Thou shalt Net

4th December 1998 at 00:00
Information technology is now recognised as an integral part of everyday life for most people and a necessary requirement in understanding for pupils in schools. We are encouraged not to treat IT as a separate discipline but to incorporate it across the curriculum.

But what about the teacher? As schools become increasingly networked, and students more IT literate, it is vital for the teacher to keep up. More than that, it should not be seen as a chore but as an exciting challenge and an opportunity to improve the teacher's expertise. A small but growing number of dedicated religious education specialists (mainly, but not exclusively, teachers themselves) have been building their own Web sites, aimed at those RE teachers. Numbers using these sites are increasing, but many teachers are not aware of what is on offer, and what can be gained from these, mainly free, services.

For a start, it is a chance to be interactive. Many RE teachers - especially newly qualified ones - often feel isolated in their work. By connecting to these sites, teachers can share ideas, problems and even meet with others in the field. They can "talk" by e-mail, computer conferencing, Web-chat and, eventually, by video-conferencing.

It is also an instant resource. There is nothing worse than coming to a school that has scant lesson plans, ideas and resources. With access to RE Web sites, this need not be such a problem. At present, resources are not extensive, but if teachers can be persuaded to submit more and more ideas,it could become a growing resource.

Paul Hopkins, founder of the RE User Site (now merged with RE-XS), says: "There must be filing cabinets and RE 'offices' all over the land that have schemes of work, programmes of study and lesson ideas, worksheets, games, puzzles, artefacts, ideas, meditations, plays and songs that we could share via a suitable medium. Now we havean accessible and affordable medium - the Internet.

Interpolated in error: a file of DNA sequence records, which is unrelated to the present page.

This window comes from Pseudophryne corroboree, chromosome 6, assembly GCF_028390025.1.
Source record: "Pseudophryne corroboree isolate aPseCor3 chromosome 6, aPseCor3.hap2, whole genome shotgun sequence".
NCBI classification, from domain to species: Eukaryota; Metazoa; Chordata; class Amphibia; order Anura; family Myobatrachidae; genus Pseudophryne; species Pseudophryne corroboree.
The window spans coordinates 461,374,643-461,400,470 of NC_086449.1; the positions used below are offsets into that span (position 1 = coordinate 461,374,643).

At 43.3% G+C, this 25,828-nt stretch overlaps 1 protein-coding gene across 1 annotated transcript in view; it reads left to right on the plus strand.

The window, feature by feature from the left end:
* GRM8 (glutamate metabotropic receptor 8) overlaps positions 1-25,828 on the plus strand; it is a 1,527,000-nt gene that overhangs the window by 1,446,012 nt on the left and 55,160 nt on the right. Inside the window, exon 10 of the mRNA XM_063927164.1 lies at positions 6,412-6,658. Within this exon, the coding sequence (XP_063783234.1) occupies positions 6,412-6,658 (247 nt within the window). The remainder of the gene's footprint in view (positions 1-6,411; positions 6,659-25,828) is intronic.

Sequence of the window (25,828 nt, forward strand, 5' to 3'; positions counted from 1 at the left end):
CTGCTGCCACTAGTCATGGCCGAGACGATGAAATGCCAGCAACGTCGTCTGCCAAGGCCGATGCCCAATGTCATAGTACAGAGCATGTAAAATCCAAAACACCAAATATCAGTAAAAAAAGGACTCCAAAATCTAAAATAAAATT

"Now I can indulge my altruistic desire to share - closely linked to the strong streak of laziness that will enable me to sleep on Sunday afternoons having pinched someone else's ideas rather than having had to think up my own!" The RE User Site went online in January and has had 3,500 visits or "hits" since then. The problem has not been the number of visits, but the lack of those prepared to contribute. Andy Bird, who also runs a Web site, says: "Rarely do I receive work from other teachers. It would seem that they are happy to take ideas but not so happy to share what they have themselves. "

This seems to be a common problem of all RE Web sites. Hopkins says: "If every teacher of RE contributed just one good idea, we would have more than 10, 000 good ideas - that's got to be enough for a superb PoS."

So visit the sites, and by all means make use of what's there - but try and take a little time out to contribute. Here are some useful sites to begin with: RE-XS (Religious Exchange Service) Site

http:re-xs.ucsm.ac.ukschools

This is part of the Electronic Media and Religion initiative of the department of religious studies and social ethics at the University College of St Martin in Lancaster. The project was established in 1995 to investigate and improve the use religious groups make of IT. The aim of the site is to link pupils and teachers around the world through e-mail and video-conferencing. One service is the Faith to Faith facility, a noticeboard where teachers and members of faith communities post notices if they need to contact others on specific issues (faced with teaching philosophy of religion for the first time and need help?). There is also an Interactive service, including a question and answer section, a pinboard for requests, vacancies, conferences and announcements, and under development is a Web-chat and discussion groups. The news service provides interesting summaries of religious news stories from a variety of sources, and the ethical and moral issues section has useful links on such matters as abortion and animal rights. Paul Hopkins, initiator of the RE User Site,has taken over the Teacher's Cupboard, which provides support materials, ideas and tips, and lesson plans.